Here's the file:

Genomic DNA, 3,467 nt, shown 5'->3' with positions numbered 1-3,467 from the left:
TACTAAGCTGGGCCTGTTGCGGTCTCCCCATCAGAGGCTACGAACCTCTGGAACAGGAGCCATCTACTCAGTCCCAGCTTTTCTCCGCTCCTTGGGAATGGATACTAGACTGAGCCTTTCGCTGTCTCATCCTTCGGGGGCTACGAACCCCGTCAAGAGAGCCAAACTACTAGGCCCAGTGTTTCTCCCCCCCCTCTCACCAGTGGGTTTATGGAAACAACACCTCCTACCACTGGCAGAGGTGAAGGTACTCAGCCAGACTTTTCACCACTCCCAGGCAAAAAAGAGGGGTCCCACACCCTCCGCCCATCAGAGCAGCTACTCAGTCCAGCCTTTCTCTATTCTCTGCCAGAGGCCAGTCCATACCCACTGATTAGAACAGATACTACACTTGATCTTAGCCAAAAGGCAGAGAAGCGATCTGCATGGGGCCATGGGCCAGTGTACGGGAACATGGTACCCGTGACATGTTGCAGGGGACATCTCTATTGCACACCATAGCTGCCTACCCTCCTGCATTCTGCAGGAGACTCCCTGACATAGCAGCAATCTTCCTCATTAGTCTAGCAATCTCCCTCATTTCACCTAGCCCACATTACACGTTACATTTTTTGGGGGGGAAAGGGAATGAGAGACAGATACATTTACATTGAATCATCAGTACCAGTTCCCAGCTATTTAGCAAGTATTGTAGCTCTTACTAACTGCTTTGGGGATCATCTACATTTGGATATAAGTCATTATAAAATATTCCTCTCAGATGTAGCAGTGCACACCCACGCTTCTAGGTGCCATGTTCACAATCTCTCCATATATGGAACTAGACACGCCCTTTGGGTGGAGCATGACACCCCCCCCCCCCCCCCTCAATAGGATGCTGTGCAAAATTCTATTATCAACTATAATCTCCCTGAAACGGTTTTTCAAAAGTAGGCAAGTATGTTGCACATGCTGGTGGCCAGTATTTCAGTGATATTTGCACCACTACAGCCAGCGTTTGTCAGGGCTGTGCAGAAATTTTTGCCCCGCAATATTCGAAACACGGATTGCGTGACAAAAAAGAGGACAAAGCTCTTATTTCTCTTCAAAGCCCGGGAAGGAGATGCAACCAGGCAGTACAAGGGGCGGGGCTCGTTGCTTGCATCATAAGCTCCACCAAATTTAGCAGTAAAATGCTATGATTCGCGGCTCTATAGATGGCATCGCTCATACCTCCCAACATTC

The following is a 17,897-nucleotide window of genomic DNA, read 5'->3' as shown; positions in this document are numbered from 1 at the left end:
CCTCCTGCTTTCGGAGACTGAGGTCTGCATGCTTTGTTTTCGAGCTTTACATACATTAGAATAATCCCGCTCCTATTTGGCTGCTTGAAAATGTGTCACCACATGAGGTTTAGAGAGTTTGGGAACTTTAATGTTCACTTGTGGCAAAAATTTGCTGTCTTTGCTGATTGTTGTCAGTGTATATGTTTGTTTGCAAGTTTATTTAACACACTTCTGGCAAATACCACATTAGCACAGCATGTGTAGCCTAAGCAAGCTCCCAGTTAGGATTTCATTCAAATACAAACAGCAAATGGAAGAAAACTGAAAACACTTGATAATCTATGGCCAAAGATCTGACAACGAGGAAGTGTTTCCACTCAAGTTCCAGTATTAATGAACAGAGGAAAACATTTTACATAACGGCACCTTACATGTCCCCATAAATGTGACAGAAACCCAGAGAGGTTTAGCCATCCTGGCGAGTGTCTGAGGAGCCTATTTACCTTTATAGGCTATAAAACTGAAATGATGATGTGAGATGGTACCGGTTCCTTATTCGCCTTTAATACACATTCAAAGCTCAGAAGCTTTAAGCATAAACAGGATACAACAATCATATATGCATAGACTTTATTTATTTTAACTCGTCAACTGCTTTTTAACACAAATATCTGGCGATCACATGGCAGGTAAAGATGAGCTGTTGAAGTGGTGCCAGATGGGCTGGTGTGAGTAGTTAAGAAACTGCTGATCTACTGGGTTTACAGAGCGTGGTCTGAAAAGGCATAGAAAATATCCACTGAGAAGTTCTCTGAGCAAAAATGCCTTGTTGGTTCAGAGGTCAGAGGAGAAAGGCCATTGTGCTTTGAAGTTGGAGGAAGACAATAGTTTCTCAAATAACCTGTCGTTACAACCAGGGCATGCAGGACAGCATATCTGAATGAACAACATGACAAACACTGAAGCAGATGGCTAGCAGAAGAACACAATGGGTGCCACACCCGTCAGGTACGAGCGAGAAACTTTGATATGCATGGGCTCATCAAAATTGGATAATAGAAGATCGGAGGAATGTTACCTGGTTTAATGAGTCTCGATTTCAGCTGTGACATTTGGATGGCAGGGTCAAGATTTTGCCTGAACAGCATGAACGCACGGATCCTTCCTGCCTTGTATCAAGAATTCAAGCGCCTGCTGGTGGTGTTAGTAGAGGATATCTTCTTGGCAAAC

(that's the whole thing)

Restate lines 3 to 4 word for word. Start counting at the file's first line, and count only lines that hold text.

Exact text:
The following is a 17,897-nucleotide window of genomic DNA, read 5'->3' as shown; positions in this document are numbered from 1 at the left end:
CCTCCTGCTTTCGGAGACTGAGGTCTGCATGCTTTGTTTTCGAGCTTTACATACATTAGAATAATCCCGCTCCTATTTGGCTGCTTGAAAATGTGTCACCACATGAGGTTTAGAGAGTTTGGGAACTTTAATGTTCACTTGTGGCAAAAATTTGCTGTCTTTGCTGATTGTTGTCAGTGTATATGTTTGTTTGCAAGTTTATTTAACACACTTCTGGCAAATACCACATTAGCACAGCATGTGTAGCCTAAGCAAGCTCCCAGTTAGGATTTCATTCAAATACAAACAGCAAATGGAAGAAAACTGAAAACACTTGATAATCTATGGCCAAAGATCTGACAACGAGGAAGTGTTTCCACTCAAGTTCCAGTATTAATGAACAGAGGAAAACATTTTACATAACGGCACCTTACATGTCCCCATAAATGTGACAGAAACCCAGAGAGGTTTAGCCATCCTGGCGAGTGTCTGAGGAGCCTATTTACCTTTATAGGCTATAAAACTGAAATGATGATGTGAGATGGTACCGGTTCCTTATTCGCCTTTAATACACATTCAAAGCTCAGAAGCTTTAAGCATAAACAGGATACAACAATCATATATGCATAGACTTTATTTATTTTAACTCGTCAACTGCTTTTTAACACAAATATCTGGCGATCACATGGCAGGTAAAGATGAGCTGTTGAAGTGGTGCCAGATGGGCTGGTGTGAGTAGTTAAGAAACTGCTGATCTACTGGGTTTACAGAGCGTGGTCTGAAAAGGCATAGAAAATATCCACTGAGAAGTTCTCTGAGCAAAAATGCCTTGTTGGTTCAGAGGTCAGAGGAGAAAGGCCATTGTGCTTTGAAGTTGGAGGAAGACAATAGTTTCTCAAATAACCTGTCGTTACAACCAGGGCATGCAGGACAGCATATCTGAATGAACAACATGACAAACACTGAAGCAGATGGCTAGCAGAAGAACACAATGGGTGCCACACCCGTCAGGTACGAGCGAGAAACTTTGATATGCATGGGCTCATCAAAATTGGATAATAGAAGATCGGAGGAATGTTACCTGGTTTAATGAGTCTCGATTTCAGCTGTGACATTTGGATGGCAGGGTCAAGATTTTGCCTGAACAGCATGAACGCACGGATCCTTCCTGCCTTGTATCAAGAATTCAAGCGCCTGCTGGTGGTGTTAGTAGAGGATATCTTCTTGGCAAAC